By 1901 William John becomes the landlord of the Six Bells with his cousins, running the establishment The Victoria Inn, across the road.
It is about this time that a tragic fire took place with a 100 yards of the Six Bells when Two cottages that lay opposite the chapel [which was later the Temperance Club] and adjoined the forge were destroyed by fire.
The Topley family appear to have escaped before their home collapsed but tragically the Kenknight family, who lived next door, were trapped by the flames. Ellen Elizabeth, aged 7, Lilian May, 4, and their father Richard Henry Kenknight were found in each other’s arms burnt to death.
Their mother Elizabeth Jane died two days later in hospital.
Their burial takes place on the 15th of that month at St Helen’s Church, Cliffe. It is believed that William John Thorndike was among the rescuers and sustained a head injury when the upper floor collapsed upon him.
William’s life is soon turned upside down with the sudden death of Clara, his wife in 1907 and the following year his son, William Hector dies of TB.
Whether William John has a longing for a return to his Australian life of adventure it is not known but what is known however that he has four houses built on Buttway Lane with a view over the Thames and names them Murray Downs, Swan Hill, Victoria and Australia Which replicated his place of settlement in that land.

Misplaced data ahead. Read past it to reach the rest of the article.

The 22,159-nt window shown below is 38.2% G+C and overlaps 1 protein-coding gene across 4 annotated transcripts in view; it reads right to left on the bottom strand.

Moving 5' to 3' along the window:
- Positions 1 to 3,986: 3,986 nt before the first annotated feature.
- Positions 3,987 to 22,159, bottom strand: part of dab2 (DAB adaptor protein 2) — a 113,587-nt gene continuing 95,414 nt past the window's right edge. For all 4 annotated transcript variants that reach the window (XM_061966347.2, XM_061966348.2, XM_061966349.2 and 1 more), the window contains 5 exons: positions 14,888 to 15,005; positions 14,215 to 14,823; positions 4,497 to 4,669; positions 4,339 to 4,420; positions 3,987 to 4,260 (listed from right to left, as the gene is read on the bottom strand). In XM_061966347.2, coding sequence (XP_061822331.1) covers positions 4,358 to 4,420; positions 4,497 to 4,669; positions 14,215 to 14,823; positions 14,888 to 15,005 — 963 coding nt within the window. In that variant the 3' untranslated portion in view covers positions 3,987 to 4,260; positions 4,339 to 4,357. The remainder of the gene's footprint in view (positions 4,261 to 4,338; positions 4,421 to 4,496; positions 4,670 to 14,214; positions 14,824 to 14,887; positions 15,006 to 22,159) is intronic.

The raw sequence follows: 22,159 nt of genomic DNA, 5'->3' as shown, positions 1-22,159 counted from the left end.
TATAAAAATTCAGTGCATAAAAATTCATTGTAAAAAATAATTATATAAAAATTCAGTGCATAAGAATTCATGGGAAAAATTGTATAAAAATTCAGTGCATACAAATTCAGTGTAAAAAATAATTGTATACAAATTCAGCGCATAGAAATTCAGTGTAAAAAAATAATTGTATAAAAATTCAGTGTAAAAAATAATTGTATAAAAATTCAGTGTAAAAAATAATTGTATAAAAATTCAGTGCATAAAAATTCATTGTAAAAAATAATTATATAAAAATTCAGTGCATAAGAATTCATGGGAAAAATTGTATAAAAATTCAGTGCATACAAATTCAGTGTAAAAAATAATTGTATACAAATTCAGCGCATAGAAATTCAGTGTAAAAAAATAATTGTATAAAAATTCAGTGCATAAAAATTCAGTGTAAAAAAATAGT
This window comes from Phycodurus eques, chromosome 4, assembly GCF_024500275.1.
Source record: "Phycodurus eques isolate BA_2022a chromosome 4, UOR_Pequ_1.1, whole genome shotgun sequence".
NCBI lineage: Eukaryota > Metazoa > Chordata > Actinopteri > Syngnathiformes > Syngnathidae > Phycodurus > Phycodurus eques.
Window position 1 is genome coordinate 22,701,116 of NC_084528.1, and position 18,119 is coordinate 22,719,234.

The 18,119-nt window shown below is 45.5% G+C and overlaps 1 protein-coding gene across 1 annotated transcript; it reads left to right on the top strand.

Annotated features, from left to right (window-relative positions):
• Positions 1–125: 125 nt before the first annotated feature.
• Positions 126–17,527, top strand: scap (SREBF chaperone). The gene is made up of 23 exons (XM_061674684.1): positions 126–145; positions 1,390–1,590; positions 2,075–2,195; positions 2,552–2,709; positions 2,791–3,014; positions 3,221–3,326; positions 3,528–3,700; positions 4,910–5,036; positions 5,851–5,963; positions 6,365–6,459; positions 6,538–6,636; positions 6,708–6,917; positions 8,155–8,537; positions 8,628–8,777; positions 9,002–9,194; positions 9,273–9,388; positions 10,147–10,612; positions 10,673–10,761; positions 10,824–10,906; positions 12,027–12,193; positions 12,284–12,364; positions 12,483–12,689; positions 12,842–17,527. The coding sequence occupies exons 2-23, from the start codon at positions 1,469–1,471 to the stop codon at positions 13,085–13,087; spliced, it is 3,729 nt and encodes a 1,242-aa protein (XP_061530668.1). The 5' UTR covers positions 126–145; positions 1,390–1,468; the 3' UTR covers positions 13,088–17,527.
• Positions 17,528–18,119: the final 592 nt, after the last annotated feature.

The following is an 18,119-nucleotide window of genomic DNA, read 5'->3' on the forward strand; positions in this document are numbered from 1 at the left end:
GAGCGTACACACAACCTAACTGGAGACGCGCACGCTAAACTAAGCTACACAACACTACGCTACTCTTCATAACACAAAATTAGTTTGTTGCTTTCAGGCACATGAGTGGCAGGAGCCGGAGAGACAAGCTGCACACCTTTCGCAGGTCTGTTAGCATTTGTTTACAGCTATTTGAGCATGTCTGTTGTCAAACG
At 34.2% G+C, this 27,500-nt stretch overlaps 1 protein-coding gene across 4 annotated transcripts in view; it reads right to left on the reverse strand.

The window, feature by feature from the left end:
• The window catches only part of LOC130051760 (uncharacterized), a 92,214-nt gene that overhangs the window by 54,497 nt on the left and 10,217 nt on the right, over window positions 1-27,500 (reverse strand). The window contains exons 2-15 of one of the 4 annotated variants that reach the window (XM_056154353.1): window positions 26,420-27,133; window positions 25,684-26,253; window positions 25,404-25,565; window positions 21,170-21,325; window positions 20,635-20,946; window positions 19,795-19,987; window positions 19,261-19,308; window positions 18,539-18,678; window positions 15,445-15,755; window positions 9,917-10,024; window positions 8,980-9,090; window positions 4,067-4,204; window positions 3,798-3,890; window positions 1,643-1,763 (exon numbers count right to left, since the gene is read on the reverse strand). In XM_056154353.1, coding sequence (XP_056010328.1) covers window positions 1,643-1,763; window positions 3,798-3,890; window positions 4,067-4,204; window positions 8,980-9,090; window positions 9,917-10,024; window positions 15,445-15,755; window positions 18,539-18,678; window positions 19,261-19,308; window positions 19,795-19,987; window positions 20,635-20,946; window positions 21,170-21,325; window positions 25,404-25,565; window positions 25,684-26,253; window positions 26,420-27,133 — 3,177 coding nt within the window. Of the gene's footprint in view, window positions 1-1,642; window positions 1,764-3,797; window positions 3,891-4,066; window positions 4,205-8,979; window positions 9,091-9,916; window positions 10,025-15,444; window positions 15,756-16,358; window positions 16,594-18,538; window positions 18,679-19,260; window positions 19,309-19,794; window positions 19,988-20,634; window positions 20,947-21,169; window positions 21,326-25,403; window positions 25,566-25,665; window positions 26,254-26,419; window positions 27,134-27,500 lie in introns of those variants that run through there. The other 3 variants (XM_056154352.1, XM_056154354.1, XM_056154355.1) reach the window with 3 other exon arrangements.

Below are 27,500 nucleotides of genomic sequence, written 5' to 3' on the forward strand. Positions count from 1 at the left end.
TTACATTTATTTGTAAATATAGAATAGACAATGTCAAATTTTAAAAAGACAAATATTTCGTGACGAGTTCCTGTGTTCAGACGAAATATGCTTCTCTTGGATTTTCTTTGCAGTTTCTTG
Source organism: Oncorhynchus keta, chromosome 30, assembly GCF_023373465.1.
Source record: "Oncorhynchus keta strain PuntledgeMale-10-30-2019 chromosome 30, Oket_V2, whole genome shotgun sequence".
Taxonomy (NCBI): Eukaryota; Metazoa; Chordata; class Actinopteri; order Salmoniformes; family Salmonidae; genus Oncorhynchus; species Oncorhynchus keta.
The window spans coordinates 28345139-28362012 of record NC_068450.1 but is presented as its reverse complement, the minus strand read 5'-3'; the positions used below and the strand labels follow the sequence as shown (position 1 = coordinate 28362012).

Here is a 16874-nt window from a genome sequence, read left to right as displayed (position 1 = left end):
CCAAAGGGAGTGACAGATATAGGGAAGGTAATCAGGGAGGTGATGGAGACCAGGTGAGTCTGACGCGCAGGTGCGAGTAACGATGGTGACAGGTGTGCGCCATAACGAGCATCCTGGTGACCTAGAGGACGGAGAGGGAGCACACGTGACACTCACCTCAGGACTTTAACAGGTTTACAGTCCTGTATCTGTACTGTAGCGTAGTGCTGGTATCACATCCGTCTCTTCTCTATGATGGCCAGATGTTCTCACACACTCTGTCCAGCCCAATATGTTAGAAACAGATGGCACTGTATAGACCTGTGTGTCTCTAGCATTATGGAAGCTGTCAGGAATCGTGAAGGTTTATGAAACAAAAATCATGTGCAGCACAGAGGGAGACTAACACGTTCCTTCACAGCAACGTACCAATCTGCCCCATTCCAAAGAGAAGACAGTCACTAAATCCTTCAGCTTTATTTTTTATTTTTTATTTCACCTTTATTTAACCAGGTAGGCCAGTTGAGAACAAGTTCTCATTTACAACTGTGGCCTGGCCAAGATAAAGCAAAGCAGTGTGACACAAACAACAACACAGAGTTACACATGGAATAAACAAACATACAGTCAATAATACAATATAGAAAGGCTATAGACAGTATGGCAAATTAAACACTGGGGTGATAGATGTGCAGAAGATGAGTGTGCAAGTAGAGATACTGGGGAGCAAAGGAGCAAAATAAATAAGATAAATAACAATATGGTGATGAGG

On the 16th May, 1912 William secretly marries his childhood sweetheart, Priscilla Albon at Chatham Registry Office and the details of their marriage was withheld from his friends and with the known exception of Thomas his cousin who was landlord of the Victoria Inn, his family also.
On 22nd of May, 1912 Priscilla enters the downstairs room to find her new husband laying upon the floor with his throat cut. Dr Rogers is sent for and, when they turn William over, they discover multiple self-inflicted stab wounds to his chest. William leaves a note behind explaining his actions.
William John Thorndike is buried on the 28th of May at St Helen’s Church Cliffe where his headstone still stands.
It should be noted also that although he committed suicide William John Thorndike was allowed a burial within the church grounds which was not always the case.
This perhaps conveys as much as any epitaph can, the stature of the man and reflects perhaps upon the fact that the scars that he carried both physically and mentally after the tragic fire, that took the Kenknight family in 1901, were considered when the decision to allow the burial was made.